Your mama always told you not to eat food off the ground, but what about tasty treats from the back of a decked-out, mobile kitchen? It’s all fair game in Calgary and Edmonton this summer as the province’s two biggest cities serve up their best fare, not in stuffy, gourmet restaurants, but from the window of a food truck.
Most mobile eateries use Twitter and Facebook to update their location on a daily basis. However, there are some handy websites that have consolidated the locations of trucks: yycfoodtrucks.com in Calgary and streetfoodapp.com/Edmonton for the capital city. These are some of our top picks.
Nevin and Kara Fenske own Drift, a popular Edmonton food truck. Photo: Supplied
Drift Food Truck has a small menu, complete with sandwiches and sides. Each sandwich, ranging from pork belly to buttermilk fried chicken, is delectable. While you’ll go to Drift for the sandwiches, you’ll come back for the fries. These crispy, salty wedges are sure to curb your appetite. Drift can be found in various areas of Edmonton. Throughout the summer season you can find Drift at the 124 Street Grand Market from 4 p.m. to 8 p.m. and, of course, around the city.
Serving up eastern-European cuisine at its finest, Perogy Boyz is sure to please any Canadian born on the Prairies. Potato and cheddar perogies are served traditionally – with sour cream and onion – or with fun alternatives like salsa and melted cheese. Other favourites on the menu include kielbasa, cabbage rolls and borscht.
Bully Food Truck
Bully Food Truck’s famous Bully Mac contains six different types of cheese and is topped with a thick layer of crispy bread crumbs. This is not the kind of meal you eat on a diet. If the mac n’ cheese doesn’t tempt you, there are plenty of other options like the Philly beef sandwich (made with 100 per cent Alberta beef) or the Bully Bomb – a beautiful concoction of beef, pork, bacon and mac n’ cheese all served in a bun.
As their name suggests, Bandit Burger is all about America’s favourite food group: the burger. The meat is hand ground and topped with Monterey Jack cheese and fresh veggies. You can choose the Beef Bandit burger, a mix of chuck and brisket, or the Bacon Bandit, ground with bacon and pork shoulder. Bandit Burger can be found at Calgary’s hottest festivals all summer long.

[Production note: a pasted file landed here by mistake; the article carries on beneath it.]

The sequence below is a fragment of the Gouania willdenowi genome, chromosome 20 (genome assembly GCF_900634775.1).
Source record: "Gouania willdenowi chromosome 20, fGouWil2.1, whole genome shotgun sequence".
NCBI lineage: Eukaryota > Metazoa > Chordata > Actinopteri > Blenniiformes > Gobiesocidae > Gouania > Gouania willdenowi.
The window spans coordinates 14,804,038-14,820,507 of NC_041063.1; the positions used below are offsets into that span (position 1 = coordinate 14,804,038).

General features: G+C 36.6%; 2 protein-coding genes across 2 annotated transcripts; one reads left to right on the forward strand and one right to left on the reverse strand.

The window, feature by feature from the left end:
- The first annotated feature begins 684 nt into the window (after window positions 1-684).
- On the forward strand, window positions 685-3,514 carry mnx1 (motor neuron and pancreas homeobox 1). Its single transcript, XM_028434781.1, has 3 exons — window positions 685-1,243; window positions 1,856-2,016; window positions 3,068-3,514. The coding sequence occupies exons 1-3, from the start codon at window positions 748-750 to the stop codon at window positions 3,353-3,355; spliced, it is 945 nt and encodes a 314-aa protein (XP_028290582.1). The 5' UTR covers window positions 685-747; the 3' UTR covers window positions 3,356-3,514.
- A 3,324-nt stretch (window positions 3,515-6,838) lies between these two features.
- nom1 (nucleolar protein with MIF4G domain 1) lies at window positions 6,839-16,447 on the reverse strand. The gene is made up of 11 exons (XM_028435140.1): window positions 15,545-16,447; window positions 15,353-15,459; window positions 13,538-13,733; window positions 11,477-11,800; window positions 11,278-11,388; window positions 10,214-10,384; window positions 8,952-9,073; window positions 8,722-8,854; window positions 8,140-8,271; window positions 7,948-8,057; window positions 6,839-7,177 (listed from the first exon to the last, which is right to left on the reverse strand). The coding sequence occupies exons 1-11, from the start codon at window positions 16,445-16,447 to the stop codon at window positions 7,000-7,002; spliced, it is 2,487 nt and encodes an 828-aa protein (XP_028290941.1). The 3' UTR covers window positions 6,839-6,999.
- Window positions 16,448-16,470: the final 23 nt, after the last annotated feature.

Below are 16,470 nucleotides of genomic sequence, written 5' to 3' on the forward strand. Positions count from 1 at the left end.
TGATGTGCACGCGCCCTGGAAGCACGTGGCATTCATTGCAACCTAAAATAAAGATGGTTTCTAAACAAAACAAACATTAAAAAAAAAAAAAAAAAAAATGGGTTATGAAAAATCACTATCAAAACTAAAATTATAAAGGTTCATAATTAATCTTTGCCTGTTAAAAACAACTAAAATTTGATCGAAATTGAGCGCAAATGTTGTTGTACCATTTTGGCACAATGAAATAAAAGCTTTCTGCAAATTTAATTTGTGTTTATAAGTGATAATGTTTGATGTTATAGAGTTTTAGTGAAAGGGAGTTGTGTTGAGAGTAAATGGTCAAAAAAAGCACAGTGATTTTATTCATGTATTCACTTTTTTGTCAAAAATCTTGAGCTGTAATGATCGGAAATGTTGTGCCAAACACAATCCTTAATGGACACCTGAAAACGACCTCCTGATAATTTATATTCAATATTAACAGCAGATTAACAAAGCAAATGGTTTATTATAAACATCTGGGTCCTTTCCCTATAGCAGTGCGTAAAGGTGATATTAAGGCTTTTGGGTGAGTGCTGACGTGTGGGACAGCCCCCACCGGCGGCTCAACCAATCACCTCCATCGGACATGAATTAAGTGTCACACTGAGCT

Founded by Ariel del Rosario and Roel Canafranca in 2008, FiliStix is one of Edmonton’s oldest mobile eateries and a pioneer of the food truck movement in the capital region. Rosario and Canafranca describe their food as “great tasting, health conscious, Asian-inspired cuisine.” Menu favourites include a Filipino-style chicken adobo, southeast Asian-style coconut chicken curry, and Korean-inspired kimchi beef with green peppers.
Cheesy Bizness uses local ingredients and fresh vegetables to make their famous grilled cheese sandwiches. The truck supports a number of nearby farms and the bread is sourced from a local bakery. The menu ranges from a standard grilled cheese to the infamous Mac Melt: mac n’ cheese between two pieces of bread. There are also plenty of meat options.
Sailin’ On Food Truck
Photo: Willow White
For meat lovers, eating vegan may feel like selling your soul to the devil. But there’s no need to pull out your crosses and pitchforks just yet. Sailin’ On is Edmonton’s only vegan food truck and local carnivores will tell you — it’s damn good. The Sailin’ On menu rotates, so the best way to keep track of what’s being served is to follow them on Twitter. The owners Mike Brennan and Garrett Kruger have created a vegan coconut bacon that is so popular it’s sold at various retailers in Edmonton.
A Vietnamese food truck, Bun Boys offers freshly grilled vermicelli bowls and subs. High in flavour, the truck serves the authentic fare you’d expect to find on Calgary’s International Ave., but conveniently offered from Bun Boys’s mobile kitchen. Grab a classic Vietnamese-style coffee with sweetened condensed milk to accompany your spring rolls.
La Poutine’s brick-and-mortar restaurant is located beside Garneau Theatre near the University of Alberta campus. The mobile food truck, however, travels the city and can often be found downtown. The truck’s classic poutine is cheesy and authentic. There are, however, more funky options like BBQ chicken and “the Supreme,” which is topped in sour cream, bacon and green onion. Vegan, vegetarian and gluten-free options are also available.
If you’re lucky enough to come across one of Fiasco’s trucks, you’d be crazy not to stop and try their icy treats. Fiasco uses as many local ingredients in their gelato as possible and you can taste the quality in each bite. There is no better way to finish off a food truck meal.